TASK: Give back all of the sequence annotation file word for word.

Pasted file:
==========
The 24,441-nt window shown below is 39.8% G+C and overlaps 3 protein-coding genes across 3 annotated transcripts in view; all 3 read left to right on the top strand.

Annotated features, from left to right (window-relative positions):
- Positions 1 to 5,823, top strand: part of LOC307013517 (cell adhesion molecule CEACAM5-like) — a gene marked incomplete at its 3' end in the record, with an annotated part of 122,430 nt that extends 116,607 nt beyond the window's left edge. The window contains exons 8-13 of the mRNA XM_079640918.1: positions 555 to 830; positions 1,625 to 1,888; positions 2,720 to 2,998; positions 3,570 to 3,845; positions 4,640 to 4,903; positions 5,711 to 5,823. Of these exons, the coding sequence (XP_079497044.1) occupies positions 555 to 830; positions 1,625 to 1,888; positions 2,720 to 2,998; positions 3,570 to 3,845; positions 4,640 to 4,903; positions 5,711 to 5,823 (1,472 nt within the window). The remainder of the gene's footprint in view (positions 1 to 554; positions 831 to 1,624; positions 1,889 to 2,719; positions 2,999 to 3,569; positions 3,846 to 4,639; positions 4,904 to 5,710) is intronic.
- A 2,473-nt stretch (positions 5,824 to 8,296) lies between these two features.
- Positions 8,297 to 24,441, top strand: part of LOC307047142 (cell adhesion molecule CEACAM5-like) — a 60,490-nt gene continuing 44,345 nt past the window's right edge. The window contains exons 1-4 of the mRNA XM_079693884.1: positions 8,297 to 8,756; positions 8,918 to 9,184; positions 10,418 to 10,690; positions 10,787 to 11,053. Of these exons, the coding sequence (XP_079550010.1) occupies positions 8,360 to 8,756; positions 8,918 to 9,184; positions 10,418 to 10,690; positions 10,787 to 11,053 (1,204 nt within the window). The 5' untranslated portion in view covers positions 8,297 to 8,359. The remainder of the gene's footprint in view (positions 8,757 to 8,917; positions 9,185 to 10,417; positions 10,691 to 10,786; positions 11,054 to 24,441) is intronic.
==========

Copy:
The 24,441-nt window shown below is 39.8% G+C and overlaps 3 protein-coding genes across 3 annotated transcripts in view; all 3 read left to right on the top strand.

Annotated features, from left to right (window-relative positions):
- Positions 1 to 5,823, top strand: part of LOC307013517 (cell adhesion molecule CEACAM5-like) — a gene marked incomplete at its 3' end in the record, with an annotated part of 122,430 nt that extends 116,607 nt beyond the window's left edge. The window contains exons 8-13 of the mRNA XM_079640918.1: positions 555 to 830; positions 1,625 to 1,888; positions 2,720 to 2,998; positions 3,570 to 3,845; positions 4,640 to 4,903; positions 5,711 to 5,823. Of these exons, the coding sequence (XP_079497044.1) occupies positions 555 to 830; positions 1,625 to 1,888; positions 2,720 to 2,998; positions 3,570 to 3,845; positions 4,640 to 4,903; positions 5,711 to 5,823 (1,472 nt within the window). The remainder of the gene's footprint in view (positions 1 to 554; positions 831 to 1,624; positions 1,889 to 2,719; positions 2,999 to 3,569; positions 3,846 to 4,639; positions 4,904 to 5,710) is intronic.
- A 2,473-nt stretch (positions 5,824 to 8,296) lies between these two features.
- Positions 8,297 to 24,441, top strand: part of LOC307047142 (cell adhesion molecule CEACAM5-like) — a 60,490-nt gene continuing 44,345 nt past the window's right edge. The window contains exons 1-4 of the mRNA XM_079693884.1: positions 8,297 to 8,756; positions 8,918 to 9,184; positions 10,418 to 10,690; positions 10,787 to 11,053. Of these exons, the coding sequence (XP_079550010.1) occupies positions 8,360 to 8,756; positions 8,918 to 9,184; positions 10,418 to 10,690; positions 10,787 to 11,053 (1,204 nt within the window). The 5' untranslated portion in view covers positions 8,297 to 8,359. The remainder of the gene's footprint in view (positions 8,757 to 8,917; positions 9,185 to 10,417; positions 10,691 to 10,786; positions 11,054 to 24,441) is intronic.